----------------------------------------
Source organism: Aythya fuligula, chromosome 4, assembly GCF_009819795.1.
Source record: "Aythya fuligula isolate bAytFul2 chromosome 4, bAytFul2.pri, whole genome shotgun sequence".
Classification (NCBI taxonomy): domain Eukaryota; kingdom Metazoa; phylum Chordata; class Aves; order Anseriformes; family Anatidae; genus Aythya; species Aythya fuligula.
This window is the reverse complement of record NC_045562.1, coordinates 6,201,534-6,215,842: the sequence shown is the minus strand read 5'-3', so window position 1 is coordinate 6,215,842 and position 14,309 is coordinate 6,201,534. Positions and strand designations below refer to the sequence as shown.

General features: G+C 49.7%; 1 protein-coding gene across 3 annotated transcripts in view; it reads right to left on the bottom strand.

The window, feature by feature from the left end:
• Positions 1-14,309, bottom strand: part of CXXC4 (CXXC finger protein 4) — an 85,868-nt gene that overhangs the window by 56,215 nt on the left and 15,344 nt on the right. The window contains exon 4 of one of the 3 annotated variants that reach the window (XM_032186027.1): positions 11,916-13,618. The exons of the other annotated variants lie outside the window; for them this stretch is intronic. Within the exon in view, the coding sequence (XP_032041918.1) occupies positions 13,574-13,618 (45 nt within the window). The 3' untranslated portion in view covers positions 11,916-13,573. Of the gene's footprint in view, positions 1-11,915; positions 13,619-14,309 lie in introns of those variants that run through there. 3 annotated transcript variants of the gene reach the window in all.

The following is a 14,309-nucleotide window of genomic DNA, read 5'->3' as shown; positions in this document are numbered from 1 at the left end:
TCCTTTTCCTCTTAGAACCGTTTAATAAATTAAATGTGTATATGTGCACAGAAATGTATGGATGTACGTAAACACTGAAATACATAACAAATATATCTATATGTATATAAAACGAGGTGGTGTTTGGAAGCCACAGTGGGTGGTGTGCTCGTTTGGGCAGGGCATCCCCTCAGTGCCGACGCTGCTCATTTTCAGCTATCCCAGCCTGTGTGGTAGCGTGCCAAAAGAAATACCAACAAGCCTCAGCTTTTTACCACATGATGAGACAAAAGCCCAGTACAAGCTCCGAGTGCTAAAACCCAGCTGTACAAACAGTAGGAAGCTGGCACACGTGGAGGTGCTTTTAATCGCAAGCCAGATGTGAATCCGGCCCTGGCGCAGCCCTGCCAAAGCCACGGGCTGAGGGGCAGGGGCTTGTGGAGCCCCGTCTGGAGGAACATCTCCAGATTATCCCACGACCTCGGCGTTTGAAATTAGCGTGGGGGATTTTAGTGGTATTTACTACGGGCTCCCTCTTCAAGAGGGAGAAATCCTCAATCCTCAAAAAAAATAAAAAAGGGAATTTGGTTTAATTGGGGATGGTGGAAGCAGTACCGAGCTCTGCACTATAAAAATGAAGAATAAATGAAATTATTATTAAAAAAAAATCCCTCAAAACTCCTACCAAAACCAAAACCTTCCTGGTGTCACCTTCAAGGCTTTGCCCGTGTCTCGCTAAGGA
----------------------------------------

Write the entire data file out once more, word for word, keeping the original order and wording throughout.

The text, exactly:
Source organism: Aythya fuligula, chromosome 4, assembly GCF_009819795.1.
Source record: "Aythya fuligula isolate bAytFul2 chromosome 4, bAytFul2.pri, whole genome shotgun sequence".
Classification (NCBI taxonomy): domain Eukaryota; kingdom Metazoa; phylum Chordata; class Aves; order Anseriformes; family Anatidae; genus Aythya; species Aythya fuligula.
This window is the reverse complement of record NC_045562.1, coordinates 6,201,534-6,215,842: the sequence shown is the minus strand read 5'-3', so window position 1 is coordinate 6,215,842 and position 14,309 is coordinate 6,201,534. Positions and strand designations below refer to the sequence as shown.

General features: G+C 49.7%; 1 protein-coding gene across 3 annotated transcripts in view; it reads right to left on the bottom strand.

The window, feature by feature from the left end:
• Positions 1-14,309, bottom strand: part of CXXC4 (CXXC finger protein 4) — an 85,868-nt gene that overhangs the window by 56,215 nt on the left and 15,344 nt on the right. The window contains exon 4 of one of the 3 annotated variants that reach the window (XM_032186027.1): positions 11,916-13,618. The exons of the other annotated variants lie outside the window; for them this stretch is intronic. Within the exon in view, the coding sequence (XP_032041918.1) occupies positions 13,574-13,618 (45 nt within the window). The 3' untranslated portion in view covers positions 11,916-13,573. Of the gene's footprint in view, positions 1-11,915; positions 13,619-14,309 lie in introns of those variants that run through there. 3 annotated transcript variants of the gene reach the window in all.

The following is a 14,309-nucleotide window of genomic DNA, read 5'->3' as shown; positions in this document are numbered from 1 at the left end:
TCCTTTTCCTCTTAGAACCGTTTAATAAATTAAATGTGTATATGTGCACAGAAATGTATGGATGTACGTAAACACTGAAATACATAACAAATATATCTATATGTATATAAAACGAGGTGGTGTTTGGAAGCCACAGTGGGTGGTGTGCTCGTTTGGGCAGGGCATCCCCTCAGTGCCGACGCTGCTCATTTTCAGCTATCCCAGCCTGTGTGGTAGCGTGCCAAAAGAAATACCAACAAGCCTCAGCTTTTTACCACATGATGAGACAAAAGCCCAGTACAAGCTCCGAGTGCTAAAACCCAGCTGTACAAACAGTAGGAAGCTGGCACACGTGGAGGTGCTTTTAATCGCAAGCCAGATGTGAATCCGGCCCTGGCGCAGCCCTGCCAAAGCCACGGGCTGAGGGGCAGGGGCTTGTGGAGCCCCGTCTGGAGGAACATCTCCAGATTATCCCACGACCTCGGCGTTTGAAATTAGCGTGGGGGATTTTAGTGGTATTTACTACGGGCTCCCTCTTCAAGAGGGAGAAATCCTCAATCCTCAAAAAAAATAAAAAAGGGAATTTGGTTTAATTGGGGATGGTGGAAGCAGTACCGAGCTCTGCACTATAAAAATGAAGAATAAATGAAATTATTATTAAAAAAAAATCCCTCAAAACTCCTACCAAAACCAAAACCTTCCTGGTGTCACCTTCAAGGCTTTGCCCGTGTCTCGCTAAGGA